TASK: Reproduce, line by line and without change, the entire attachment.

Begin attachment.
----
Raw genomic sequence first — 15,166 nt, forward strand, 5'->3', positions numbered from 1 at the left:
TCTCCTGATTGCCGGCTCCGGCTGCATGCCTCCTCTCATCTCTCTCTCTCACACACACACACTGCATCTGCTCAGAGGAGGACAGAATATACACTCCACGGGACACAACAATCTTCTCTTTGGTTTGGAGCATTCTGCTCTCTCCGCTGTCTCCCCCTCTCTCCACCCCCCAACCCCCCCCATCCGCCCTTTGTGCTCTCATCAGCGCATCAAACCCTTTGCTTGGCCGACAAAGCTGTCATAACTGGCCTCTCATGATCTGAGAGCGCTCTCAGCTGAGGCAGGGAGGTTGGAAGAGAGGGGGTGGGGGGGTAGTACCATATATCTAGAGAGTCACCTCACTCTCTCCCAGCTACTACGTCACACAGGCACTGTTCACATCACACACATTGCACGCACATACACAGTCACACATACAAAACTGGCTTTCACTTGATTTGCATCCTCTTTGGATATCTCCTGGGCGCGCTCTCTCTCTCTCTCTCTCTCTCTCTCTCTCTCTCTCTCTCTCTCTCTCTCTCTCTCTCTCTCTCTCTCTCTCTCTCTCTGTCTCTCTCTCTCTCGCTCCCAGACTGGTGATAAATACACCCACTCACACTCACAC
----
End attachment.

Raw genomic sequence first — 15,166 nt, forward strand, 5'->3', positions numbered from 1 at the left:
TCTCCTGATTGCCGGCTCCGGCTGCATGCCTCCTCTCATCTCTCTCTCTCACACACACACACTGCATCTGCTCAGAGGAGGACAGAATATACACTCCACGGGACACAACAATCTTCTCTTTGGTTTGGAGCATTCTGCTCTCTCCGCTGTCTCCCCCTCTCTCCACCCCCCAACCCCCCCCATCCGCCCTTTGTGCTCTCATCAGCGCATCAAACCCTTTGCTTGGCCGACAAAGCTGTCATAACTGGCCTCTCATGATCTGAGAGCGCTCTCAGCTGAGGCAGGGAGGTTGGAAGAGAGGGGGTGGGGGGGTAGTACCATATATCTAGAGAGTCACCTCACTCTCTCCCAGCTACTACGTCACACAGGCACTGTTCACATCACACACATTGCACGCACATACACAGTCACACATACAAAACTGGCTTTCACTTGATTTGCATCCTCTTTGGATATCTCCTGGGCGCGCTCTCTCTCTCTCTCTCTCTCTCTCTCTCTCTCTCTCTCTCTCTCTCTCTCTCTCTCTCTCTCTCTCTCTCTCTCTCTCTGTCTCTCTCTCTCTCGCTCCCAGACTGGTGATAAATACACCCACTCACACTCACAC